04w29:1 June 16th

by timothy. 0 Comments

Good Reads Mailing List | 2004 week 29 number 1 (June 16th)

Super Theory Woman | Jerry Saltz
” On the night of June 16, 2004, I was a guest on the MSNBC talk show featuring the strangely likable, peculiarly white-under-the-eyes Joe Scarborough, a former Republican congressman from Florida and rabid right-winger […] The first ten-minute segment is a blur to me and seemed to last two seconds. All I remember is Scarborough coming on and asking, “Where’s the outrage?” Then I think he talked about Fraser being a prostitute and breaking the law and asked me, “If I snuck up from behind you and smashed you over the head with a brick and then poured salt in the open wound, would you call that art?” All I could think to answer was “That would be bad art, Joe.” I did pointedly ask if either of them had actually seen Fraser’s videotape. Unsurprisingly, neither had, to which I said something like, “Oh, so you’re like those people who ban books without reading them.” […] whether you like it or not, Fraser should be commended for doing something brave, and in the middle of a minefield. Outside the art world she will be labeled a slut and a nut. The art world will likely call her a narcissistic showoff. But the art world is a place that says that you should be free.”

Joyce’s long-lost, lustful letter smashes auction record | CBC
“The famously erotic missive, initiated by an equally explicit first letter from Barnacle, includes Joyce’s recollection of past sexual encounters with Barnacle describing the time she had opened his trousers and ‘made a man of him’ – and shares his ‘ungovernable lust’ for her. Calling Barnacle ‘my darling little blackguard’ and ‘my strange-eyed whore,’ the letter is signed ‘heaven forgive my madness, Jim.’ Joyce and Barnacle met in Dublin on June 16, 1904 – the day he later immortalized in his masterwork Ulysses. Later that year, they left Dublin and never returned together to Ireland. They married in 1931, about a decade before the author’s death. “

Abracadabra , The Magic of Theory | Timothy Comeau
“Here’s the thing. I’m an artist, so I think I can say I know how the creative process works. I think I’ve had enough dealings with other artists to know that this is usually how it works for most of us. And my feeling is that she thought this guy was hot and wanted to do him; further, she had the wherewithal to frame it within the context of her practice and using a magic spell of theory was able to get her sextape on the wall. She didn’t even give it a title, which is really revealing. Unlike Paris Hilton, who was famous for her green-light blowjobs before her ignorance of Wal-Mart, this from the get-go was meant to be shown off, but it was also an excuse for Fraser to get laid. All well and good and I congratulate her on her cleverness and the originality of her seduction. But the work does not ‘raise ethical and consensual terms of interpersonal relationships’. It’s a simple porn. It might raise these issues if you were an alien. Let’s ignore for a second how typically pathetic that press release is and just assume that all art galleries are currently engaged in the same bullshit, thinking this is what we – an audience of intelligent people – want and expect. And that I think that’s what I finally understand – the art-world orients itself to non-humans. The texts that accompany art works are meant to explain them to dolphins, squid, elephants and ravens, or whatever intelligent non-human life is in outer space. To entertain the ‘questions raised’ is to enter a state where we deny our common humanity for the cheap thrill of speaking of a sex video in terms of the sociological, something most likely done with others in a social situation to begin with, and something that has been done to death already to no apparent end.”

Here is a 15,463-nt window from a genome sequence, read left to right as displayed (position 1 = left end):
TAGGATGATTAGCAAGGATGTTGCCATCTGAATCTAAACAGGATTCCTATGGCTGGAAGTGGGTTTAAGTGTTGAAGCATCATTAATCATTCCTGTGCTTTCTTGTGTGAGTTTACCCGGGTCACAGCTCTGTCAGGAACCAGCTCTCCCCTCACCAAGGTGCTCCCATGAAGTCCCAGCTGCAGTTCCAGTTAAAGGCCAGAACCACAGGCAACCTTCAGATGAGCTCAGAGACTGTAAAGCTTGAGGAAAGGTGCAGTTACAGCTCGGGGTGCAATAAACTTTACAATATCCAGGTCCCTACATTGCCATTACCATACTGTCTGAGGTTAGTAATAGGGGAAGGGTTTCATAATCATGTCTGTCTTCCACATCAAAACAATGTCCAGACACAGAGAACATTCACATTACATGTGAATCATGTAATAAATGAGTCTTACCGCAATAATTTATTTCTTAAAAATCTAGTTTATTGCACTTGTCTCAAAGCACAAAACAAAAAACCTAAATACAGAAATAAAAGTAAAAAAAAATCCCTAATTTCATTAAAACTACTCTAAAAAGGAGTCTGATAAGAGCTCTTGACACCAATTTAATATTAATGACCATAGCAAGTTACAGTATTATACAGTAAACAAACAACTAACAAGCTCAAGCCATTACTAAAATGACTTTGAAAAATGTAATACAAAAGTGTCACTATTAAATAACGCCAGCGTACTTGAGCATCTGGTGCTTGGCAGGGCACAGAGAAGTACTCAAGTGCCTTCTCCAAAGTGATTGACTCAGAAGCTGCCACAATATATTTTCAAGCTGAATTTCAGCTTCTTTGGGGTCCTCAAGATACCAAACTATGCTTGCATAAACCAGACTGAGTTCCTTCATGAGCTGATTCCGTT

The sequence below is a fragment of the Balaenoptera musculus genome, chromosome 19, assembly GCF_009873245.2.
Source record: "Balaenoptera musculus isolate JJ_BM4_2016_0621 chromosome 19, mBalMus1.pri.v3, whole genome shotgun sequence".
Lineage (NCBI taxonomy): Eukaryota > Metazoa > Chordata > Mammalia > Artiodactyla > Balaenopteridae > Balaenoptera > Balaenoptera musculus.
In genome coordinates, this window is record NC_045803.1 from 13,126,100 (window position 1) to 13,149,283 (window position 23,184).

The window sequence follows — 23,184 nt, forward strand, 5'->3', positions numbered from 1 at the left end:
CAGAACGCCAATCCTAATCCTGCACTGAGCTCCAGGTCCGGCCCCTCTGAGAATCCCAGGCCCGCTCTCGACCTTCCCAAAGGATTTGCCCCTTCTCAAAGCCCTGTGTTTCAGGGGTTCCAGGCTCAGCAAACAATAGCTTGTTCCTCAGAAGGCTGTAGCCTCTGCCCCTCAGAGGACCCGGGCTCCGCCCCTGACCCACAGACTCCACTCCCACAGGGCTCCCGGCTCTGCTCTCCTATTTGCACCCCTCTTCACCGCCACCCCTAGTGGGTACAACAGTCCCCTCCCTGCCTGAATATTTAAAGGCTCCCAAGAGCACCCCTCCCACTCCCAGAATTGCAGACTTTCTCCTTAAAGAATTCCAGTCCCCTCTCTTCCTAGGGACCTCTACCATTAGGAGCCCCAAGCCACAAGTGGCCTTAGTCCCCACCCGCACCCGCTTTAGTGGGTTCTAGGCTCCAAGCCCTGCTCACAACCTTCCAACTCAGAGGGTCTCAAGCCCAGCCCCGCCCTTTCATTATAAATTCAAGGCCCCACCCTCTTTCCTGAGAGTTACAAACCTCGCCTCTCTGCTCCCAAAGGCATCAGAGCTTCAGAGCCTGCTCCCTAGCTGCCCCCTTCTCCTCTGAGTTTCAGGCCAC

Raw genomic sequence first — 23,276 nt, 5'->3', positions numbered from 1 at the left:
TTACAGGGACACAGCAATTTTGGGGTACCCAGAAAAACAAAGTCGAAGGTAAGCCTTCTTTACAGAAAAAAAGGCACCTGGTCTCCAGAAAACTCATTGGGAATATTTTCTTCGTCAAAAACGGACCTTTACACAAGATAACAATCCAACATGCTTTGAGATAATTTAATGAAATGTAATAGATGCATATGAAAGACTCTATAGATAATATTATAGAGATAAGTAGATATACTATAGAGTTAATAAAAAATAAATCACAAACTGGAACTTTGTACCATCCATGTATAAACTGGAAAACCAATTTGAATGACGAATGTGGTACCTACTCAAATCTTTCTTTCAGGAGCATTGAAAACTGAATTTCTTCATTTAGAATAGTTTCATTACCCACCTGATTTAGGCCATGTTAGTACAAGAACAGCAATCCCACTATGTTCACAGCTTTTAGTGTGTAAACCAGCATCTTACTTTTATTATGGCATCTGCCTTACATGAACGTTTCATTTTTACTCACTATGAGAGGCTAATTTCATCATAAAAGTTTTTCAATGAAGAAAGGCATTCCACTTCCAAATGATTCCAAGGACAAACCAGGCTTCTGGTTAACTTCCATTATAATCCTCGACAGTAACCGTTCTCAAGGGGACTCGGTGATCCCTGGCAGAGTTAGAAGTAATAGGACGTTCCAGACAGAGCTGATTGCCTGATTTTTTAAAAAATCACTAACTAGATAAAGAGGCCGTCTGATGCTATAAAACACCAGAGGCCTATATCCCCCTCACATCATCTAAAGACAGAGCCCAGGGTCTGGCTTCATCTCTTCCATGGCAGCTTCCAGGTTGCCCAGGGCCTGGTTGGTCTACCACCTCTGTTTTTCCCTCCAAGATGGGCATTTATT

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emailed by Timothy on Sunday 11 July 2004 @ 6:30 PM

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